On Friday, for some reason the custodians of the Washington Post’s op-ed page decided to let Paul Ryan write the following in their paper:
Unfortunately, but not surprisingly, the Democrats’ political machine has attacked my contribution to this debate, making the false claim that the only solution put forward to save Medicare would “end Medicare as we know it.”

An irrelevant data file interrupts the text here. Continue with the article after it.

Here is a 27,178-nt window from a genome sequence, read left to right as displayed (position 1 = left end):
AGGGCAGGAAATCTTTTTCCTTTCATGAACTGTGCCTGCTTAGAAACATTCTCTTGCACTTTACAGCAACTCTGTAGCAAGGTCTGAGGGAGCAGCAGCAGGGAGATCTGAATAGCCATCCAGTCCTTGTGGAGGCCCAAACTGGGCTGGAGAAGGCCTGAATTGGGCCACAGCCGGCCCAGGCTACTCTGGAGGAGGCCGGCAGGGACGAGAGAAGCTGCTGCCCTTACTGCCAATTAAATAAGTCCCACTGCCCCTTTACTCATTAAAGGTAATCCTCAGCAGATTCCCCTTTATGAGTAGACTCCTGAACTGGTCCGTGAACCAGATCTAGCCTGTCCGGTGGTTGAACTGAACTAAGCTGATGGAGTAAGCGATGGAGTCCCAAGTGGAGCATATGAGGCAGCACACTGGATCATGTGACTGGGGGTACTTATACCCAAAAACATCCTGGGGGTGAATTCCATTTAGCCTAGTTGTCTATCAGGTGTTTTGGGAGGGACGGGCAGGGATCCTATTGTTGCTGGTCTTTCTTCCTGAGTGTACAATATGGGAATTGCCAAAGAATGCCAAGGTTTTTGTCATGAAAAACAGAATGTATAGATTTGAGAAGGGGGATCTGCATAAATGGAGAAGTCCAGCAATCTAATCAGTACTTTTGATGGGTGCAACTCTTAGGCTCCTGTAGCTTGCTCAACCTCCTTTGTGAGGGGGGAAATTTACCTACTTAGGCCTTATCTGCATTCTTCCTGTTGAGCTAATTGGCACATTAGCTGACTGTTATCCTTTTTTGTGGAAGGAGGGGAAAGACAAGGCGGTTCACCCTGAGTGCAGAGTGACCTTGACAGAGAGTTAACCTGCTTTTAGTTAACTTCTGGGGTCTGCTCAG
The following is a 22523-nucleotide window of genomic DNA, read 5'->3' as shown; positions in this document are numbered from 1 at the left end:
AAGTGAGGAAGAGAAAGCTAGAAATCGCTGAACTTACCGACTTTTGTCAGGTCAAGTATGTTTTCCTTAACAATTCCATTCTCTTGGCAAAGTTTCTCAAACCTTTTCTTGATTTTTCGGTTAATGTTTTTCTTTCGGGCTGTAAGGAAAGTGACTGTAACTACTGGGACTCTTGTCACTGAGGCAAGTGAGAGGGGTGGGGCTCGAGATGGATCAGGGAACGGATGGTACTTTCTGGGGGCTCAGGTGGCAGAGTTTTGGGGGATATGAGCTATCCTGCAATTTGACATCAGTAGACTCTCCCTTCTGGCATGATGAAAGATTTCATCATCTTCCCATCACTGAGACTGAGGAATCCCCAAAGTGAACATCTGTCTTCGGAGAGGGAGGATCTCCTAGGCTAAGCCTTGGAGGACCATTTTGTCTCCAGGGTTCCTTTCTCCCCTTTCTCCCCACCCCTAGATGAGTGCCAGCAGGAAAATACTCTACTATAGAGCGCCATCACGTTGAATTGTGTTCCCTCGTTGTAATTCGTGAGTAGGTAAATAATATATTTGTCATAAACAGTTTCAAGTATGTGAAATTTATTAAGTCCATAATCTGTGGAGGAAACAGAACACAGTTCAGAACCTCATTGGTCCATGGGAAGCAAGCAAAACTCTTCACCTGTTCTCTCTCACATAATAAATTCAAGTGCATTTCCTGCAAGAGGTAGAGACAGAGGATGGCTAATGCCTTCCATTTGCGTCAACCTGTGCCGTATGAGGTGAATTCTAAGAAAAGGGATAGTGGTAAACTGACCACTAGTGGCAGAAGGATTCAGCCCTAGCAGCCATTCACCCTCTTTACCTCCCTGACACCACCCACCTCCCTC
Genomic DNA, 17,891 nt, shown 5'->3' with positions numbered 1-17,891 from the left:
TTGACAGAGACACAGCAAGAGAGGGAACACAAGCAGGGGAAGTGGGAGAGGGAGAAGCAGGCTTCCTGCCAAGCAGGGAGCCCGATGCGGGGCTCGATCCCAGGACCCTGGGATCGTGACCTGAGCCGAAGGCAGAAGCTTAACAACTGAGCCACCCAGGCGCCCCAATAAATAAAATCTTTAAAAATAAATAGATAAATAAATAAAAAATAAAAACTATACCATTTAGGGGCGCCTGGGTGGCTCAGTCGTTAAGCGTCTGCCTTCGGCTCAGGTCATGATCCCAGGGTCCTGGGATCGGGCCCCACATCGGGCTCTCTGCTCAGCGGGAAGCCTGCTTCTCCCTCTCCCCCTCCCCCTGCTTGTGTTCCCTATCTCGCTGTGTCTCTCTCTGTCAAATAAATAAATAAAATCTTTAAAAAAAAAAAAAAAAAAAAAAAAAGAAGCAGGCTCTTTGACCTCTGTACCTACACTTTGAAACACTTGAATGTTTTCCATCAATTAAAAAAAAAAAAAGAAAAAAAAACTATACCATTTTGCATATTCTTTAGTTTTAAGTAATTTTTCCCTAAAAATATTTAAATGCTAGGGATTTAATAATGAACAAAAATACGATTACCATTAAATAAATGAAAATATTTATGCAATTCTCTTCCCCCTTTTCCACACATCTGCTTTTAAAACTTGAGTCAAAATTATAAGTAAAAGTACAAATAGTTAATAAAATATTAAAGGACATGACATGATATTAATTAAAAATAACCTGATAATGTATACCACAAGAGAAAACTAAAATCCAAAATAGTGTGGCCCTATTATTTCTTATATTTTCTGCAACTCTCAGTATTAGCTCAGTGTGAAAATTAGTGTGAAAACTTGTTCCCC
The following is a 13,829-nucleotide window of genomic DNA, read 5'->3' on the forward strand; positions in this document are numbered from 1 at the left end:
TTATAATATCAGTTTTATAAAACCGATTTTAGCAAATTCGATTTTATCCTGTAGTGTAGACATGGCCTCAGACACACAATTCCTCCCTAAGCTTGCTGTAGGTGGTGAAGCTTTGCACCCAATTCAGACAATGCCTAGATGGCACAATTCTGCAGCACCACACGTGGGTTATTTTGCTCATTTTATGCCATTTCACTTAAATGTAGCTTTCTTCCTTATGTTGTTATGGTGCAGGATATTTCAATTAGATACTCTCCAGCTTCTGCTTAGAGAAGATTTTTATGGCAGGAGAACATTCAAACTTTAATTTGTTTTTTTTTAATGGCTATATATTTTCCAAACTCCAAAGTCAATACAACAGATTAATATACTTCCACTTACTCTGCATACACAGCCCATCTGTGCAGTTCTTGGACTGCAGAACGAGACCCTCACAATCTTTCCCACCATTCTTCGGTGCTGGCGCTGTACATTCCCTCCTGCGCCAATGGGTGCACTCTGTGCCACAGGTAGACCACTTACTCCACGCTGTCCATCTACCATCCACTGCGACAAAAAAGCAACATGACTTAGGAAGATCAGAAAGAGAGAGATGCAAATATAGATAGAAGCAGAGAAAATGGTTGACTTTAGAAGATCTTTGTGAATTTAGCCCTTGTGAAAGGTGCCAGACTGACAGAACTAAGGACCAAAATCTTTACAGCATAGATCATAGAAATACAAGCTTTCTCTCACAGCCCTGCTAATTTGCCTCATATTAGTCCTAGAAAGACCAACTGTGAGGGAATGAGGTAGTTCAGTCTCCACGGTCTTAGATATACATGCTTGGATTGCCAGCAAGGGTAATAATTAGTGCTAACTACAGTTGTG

As Ezra Klein, previously a defender of Ryan’s integrity, observes people are accusing him of wanting to end Medicare as we know it because his plan would end Medicare as we know it. The existing single-payer system would be scrapped. In its place would be a system of means-tested vouchers to buy private insurance whose value would grow more slowly than the cost of health care. Basically Ryan’s idea is that old people should get medical care if they’re rich, and not otherwise. Meanwhile, since the non-rich won’t be utilizing health care services as many health care services, per unit treatment costs for should decline. This is a pretty standard view of how things ought to work—people should get stuff if they’re rich enough to pay for it, and not otherwise. And it’s Ryan’s view of how health care should be apportioned among the elderly. But for a guy who’s being widely praised for his honesty and willingness to face up to tough choices, he’s incredibly reluctant to describe his plan with any clarity.